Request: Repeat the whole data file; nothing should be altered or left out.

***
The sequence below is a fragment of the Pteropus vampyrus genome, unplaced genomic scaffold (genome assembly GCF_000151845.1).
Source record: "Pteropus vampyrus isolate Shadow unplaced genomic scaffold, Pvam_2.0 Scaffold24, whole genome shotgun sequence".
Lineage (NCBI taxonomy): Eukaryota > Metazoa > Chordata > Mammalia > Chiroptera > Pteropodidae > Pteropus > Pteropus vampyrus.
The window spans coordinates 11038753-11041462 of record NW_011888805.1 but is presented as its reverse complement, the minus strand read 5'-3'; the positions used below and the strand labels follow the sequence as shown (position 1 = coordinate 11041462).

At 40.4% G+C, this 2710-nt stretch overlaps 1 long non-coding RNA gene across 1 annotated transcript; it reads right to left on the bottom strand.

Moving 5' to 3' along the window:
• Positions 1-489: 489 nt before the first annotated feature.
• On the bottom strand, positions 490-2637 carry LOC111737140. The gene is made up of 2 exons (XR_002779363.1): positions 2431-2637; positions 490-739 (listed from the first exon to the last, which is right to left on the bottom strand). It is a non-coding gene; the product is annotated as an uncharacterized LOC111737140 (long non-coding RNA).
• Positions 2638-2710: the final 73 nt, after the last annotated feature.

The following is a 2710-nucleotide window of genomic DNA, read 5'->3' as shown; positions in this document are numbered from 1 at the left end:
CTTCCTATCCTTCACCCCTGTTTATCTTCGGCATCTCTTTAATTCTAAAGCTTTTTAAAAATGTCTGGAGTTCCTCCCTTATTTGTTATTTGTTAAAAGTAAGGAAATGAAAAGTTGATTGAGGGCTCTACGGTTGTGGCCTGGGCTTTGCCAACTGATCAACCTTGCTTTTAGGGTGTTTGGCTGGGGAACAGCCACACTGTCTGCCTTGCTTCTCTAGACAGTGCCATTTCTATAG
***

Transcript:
The sequence below is a fragment of the Pteropus vampyrus genome, unplaced genomic scaffold (genome assembly GCF_000151845.1).
Source record: "Pteropus vampyrus isolate Shadow unplaced genomic scaffold, Pvam_2.0 Scaffold24, whole genome shotgun sequence".
Lineage (NCBI taxonomy): Eukaryota > Metazoa > Chordata > Mammalia > Chiroptera > Pteropodidae > Pteropus > Pteropus vampyrus.
The window spans coordinates 11038753-11041462 of record NW_011888805.1 but is presented as its reverse complement, the minus strand read 5'-3'; the positions used below and the strand labels follow the sequence as shown (position 1 = coordinate 11041462).

At 40.4% G+C, this 2710-nt stretch overlaps 1 long non-coding RNA gene across 1 annotated transcript; it reads right to left on the bottom strand.

Moving 5' to 3' along the window:
• Positions 1-489: 489 nt before the first annotated feature.
• On the bottom strand, positions 490-2637 carry LOC111737140. The gene is made up of 2 exons (XR_002779363.1): positions 2431-2637; positions 490-739 (listed from the first exon to the last, which is right to left on the bottom strand). It is a non-coding gene; the product is annotated as an uncharacterized LOC111737140 (long non-coding RNA).
• Positions 2638-2710: the final 73 nt, after the last annotated feature.

The following is a 2710-nucleotide window of genomic DNA, read 5'->3' as shown; positions in this document are numbered from 1 at the left end:
CTTCCTATCCTTCACCCCTGTTTATCTTCGGCATCTCTTTAATTCTAAAGCTTTTTAAAAATGTCTGGAGTTCCTCCCTTATTTGTTATTTGTTAAAAGTAAGGAAATGAAAAGTTGATTGAGGGCTCTACGGTTGTGGCCTGGGCTTTGCCAACTGATCAACCTTGCTTTTAGGGTGTTTGGCTGGGGAACAGCCACACTGTCTGCCTTGCTTCTCTAGACAGTGCCATTTCTATAG